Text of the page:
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Clin Exp Emerg Med > Volume 3(2); 2016 > Article
Choi, Kim, Suh, and Kwon: Diagnostic accuracy and implementation of computed tomography angiography for gastrointestinal hemorrhage according to clinical severity



This study compared the diagnostic accuracy of computed tomography (CT) angiography in patients with various severities of gastrointestinal hemorrhage (GIH).


We retrospectively enrolled adult patients (n=262) with GIH who had undergone CT angiography from January 2012 to December 2013. Age, sex, comorbidities, presenting symptoms, initial vital signs, laboratory results, transfusion volume, emergency department disposition, and hospital mortality were abstracted from patient records. CT angiography findings were reviewed and compared to reference standards consisting of endoscopy, conventional angiography, bleeding scan, capsule endoscopy, and surgery, either alone or in combination. Clinical severity was stratified according to the number of packed red blood cell units transfused during the first two days: the first quartile was categorized as mild severity, while the second and third quartiles were categorized as moderate severity. The fourth quartile was categorized as severe.


Patients were categorized into the mild (n=75, 28.6%), moderate (n=139, 53.1%), and severe (n=48, 18.3%) groups. The mean number of transfused packed red blood cell units was 0, 3, and 9.6 in the mild, moderate, and severe groups, respectively. The overall sensitivity, specificity, positive predictive value, and negative predictive value of CT angiography were 73.8%, 94.0%, 97.3%, and 55.3%, respectively. The area under the receiver operating characteristics curve for the diagnostic performance of CT angiography was 0.780, 0.841, and 0.930 in the mild, moderate, and severe groups, respectively, which significantly differed among groups (P=0.006).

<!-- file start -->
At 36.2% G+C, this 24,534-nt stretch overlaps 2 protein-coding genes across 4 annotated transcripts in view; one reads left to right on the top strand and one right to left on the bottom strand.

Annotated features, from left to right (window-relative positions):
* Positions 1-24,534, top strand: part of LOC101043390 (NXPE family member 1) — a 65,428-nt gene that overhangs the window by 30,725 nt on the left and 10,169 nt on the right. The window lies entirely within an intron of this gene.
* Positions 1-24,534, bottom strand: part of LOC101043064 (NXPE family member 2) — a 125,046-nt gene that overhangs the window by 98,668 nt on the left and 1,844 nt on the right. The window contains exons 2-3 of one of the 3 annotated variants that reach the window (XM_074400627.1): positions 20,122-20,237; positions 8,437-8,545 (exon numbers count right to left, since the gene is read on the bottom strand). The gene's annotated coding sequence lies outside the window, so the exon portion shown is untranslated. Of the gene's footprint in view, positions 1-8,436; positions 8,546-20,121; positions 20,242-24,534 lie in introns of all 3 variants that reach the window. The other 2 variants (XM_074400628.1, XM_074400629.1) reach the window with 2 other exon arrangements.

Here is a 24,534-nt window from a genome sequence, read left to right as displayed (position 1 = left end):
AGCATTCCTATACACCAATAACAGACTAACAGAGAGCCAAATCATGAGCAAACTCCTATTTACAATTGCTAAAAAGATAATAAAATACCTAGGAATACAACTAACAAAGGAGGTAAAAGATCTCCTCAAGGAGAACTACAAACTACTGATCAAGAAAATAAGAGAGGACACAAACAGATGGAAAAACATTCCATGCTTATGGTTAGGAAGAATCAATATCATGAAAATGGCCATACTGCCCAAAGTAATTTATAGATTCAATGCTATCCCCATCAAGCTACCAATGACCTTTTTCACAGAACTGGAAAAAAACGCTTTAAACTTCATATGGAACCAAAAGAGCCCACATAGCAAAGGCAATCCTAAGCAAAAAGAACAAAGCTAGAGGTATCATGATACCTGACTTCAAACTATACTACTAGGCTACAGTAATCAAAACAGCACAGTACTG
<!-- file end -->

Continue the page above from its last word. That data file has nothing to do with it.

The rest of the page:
The diagnostic accuracy of CT angiography is better in patients with more severe GIH.


Acute gastrointestinal hemorrhage (GIH) is one of the most common emergencies encountered in emergency departments (EDs), with annual incidences of 40–150/100,000 and 20–27/100,000 people for upper and lower GIH, respectively [1]. Despite advances in diagnostic and treatment modalities, GIH still has a significant risk of mortality, ranging from 8% to 16% [2].
Endoscopy is considered the primary diagnostic tool for GIH, offering high sensitivity and specificity [3]. Endoscopy also has an advantage for treatment of GIH by direct hemostasis. However, endoscopy is not always a suitable option because it requires bowel preparation and an endoscopist. Furthermore, it is technically difficult to perform endoscopy in cases of severe active bleeding, which affects visibility during endoscopy [3].
Recent advances in imaging technologies have made multidetector row computed tomography more generally accessible. CT angiography (CTA) is a useful tool for evaluation and localization of GIH [4]. CTA is readily available in many EDs and can guide subsequent therapeutic treatments, such as surgery, endoscopy, or angiographic embolization [1,2,4-6].
A previous analysis of 22 studies and 672 patients concluded that CTA has high overall sensitivity (85.2%) and specificity (92.1%) for diagnosis of GIH [2]. Although CTA has an acceptable diagnostic accuracy in GIH, it also carries a risk of radiation hazard and contrast-induced nephropathy [7,8]. Therefore, the balance between the benefit of urgent diagnosis and the risk of adverse events should be determined before performing CTA in GIH.
The most specific finding of GIH in CTA is active extravasation of contrast dye. Thus, it is reasonable to assume that active extravasation would be more frequently observed in patients with more severe GIH. However, to our knowledge, no study has yet evaluated whether the diagnostic accuracy of CTA differs in patients with various severities of GIH. We hypothesized that CTA would have better diagnostic accuracy in patients with massive, ongoing, significant hemorrhage than in those with clinically stable, insignificant hemorrhage.